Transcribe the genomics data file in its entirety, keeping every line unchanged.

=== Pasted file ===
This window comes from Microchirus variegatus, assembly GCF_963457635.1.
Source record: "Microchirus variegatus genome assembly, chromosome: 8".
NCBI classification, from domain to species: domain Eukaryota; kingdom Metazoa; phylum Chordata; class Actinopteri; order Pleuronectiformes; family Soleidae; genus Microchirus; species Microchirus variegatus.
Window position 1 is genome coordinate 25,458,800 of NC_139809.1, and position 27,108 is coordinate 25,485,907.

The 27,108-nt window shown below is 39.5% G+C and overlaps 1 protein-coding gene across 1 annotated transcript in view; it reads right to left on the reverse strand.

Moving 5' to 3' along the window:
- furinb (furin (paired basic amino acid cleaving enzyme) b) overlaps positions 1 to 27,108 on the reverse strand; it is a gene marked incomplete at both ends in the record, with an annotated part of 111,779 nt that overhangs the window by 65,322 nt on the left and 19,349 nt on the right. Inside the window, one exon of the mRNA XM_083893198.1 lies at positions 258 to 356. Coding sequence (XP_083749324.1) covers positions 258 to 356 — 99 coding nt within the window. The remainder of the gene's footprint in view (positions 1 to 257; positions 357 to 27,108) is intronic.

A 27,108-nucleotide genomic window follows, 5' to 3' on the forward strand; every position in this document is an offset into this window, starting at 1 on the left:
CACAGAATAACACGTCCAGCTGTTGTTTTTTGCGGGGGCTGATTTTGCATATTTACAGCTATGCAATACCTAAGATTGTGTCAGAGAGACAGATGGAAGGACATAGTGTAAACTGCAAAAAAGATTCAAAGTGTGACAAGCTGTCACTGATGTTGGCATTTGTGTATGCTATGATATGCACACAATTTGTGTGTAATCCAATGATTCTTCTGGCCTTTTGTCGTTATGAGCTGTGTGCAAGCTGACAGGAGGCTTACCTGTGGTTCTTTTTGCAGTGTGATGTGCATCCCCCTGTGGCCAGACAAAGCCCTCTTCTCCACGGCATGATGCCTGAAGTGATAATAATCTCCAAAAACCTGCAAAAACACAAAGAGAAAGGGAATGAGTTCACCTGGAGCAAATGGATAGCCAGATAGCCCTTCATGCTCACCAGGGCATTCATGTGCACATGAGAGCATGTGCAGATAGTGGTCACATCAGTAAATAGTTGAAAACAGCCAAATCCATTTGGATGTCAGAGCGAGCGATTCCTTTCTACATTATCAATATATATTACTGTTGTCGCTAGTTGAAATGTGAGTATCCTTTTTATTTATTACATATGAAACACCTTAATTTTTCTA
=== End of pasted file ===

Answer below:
This window comes from Microchirus variegatus, assembly GCF_963457635.1.
Source record: "Microchirus variegatus genome assembly, chromosome: 8".
NCBI classification, from domain to species: domain Eukaryota; kingdom Metazoa; phylum Chordata; class Actinopteri; order Pleuronectiformes; family Soleidae; genus Microchirus; species Microchirus variegatus.
Window position 1 is genome coordinate 25,458,800 of NC_139809.1, and position 27,108 is coordinate 25,485,907.

The 27,108-nt window shown below is 39.5% G+C and overlaps 1 protein-coding gene across 1 annotated transcript in view; it reads right to left on the reverse strand.

Moving 5' to 3' along the window:
- furinb (furin (paired basic amino acid cleaving enzyme) b) overlaps positions 1 to 27,108 on the reverse strand; it is a gene marked incomplete at both ends in the record, with an annotated part of 111,779 nt that overhangs the window by 65,322 nt on the left and 19,349 nt on the right. Inside the window, one exon of the mRNA XM_083893198.1 lies at positions 258 to 356. Coding sequence (XP_083749324.1) covers positions 258 to 356 — 99 coding nt within the window. The remainder of the gene's footprint in view (positions 1 to 257; positions 357 to 27,108) is intronic.

A 27,108-nucleotide genomic window follows, 5' to 3' on the forward strand; every position in this document is an offset into this window, starting at 1 on the left:
CACAGAATAACACGTCCAGCTGTTGTTTTTTGCGGGGGCTGATTTTGCATATTTACAGCTATGCAATACCTAAGATTGTGTCAGAGAGACAGATGGAAGGACATAGTGTAAACTGCAAAAAAGATTCAAAGTGTGACAAGCTGTCACTGATGTTGGCATTTGTGTATGCTATGATATGCACACAATTTGTGTGTAATCCAATGATTCTTCTGGCCTTTTGTCGTTATGAGCTGTGTGCAAGCTGACAGGAGGCTTACCTGTGGTTCTTTTTGCAGTGTGATGTGCATCCCCCTGTGGCCAGACAAAGCCCTCTTCTCCACGGCATGATGCCTGAAGTGATAATAATCTCCAAAAACCTGCAAAAACACAAAGAGAAAGGGAATGAGTTCACCTGGAGCAAATGGATAGCCAGATAGCCCTTCATGCTCACCAGGGCATTCATGTGCACATGAGAGCATGTGCAGATAGTGGTCACATCAGTAAATAGTTGAAAACAGCCAAATCCATTTGGATGTCAGAGCGAGCGATTCCTTTCTACATTATCAATATATATTACTGTTGTCGCTAGTTGAAATGTGAGTATCCTTTTTATTTATTACATATGAAACACCTTAATTTTTCTA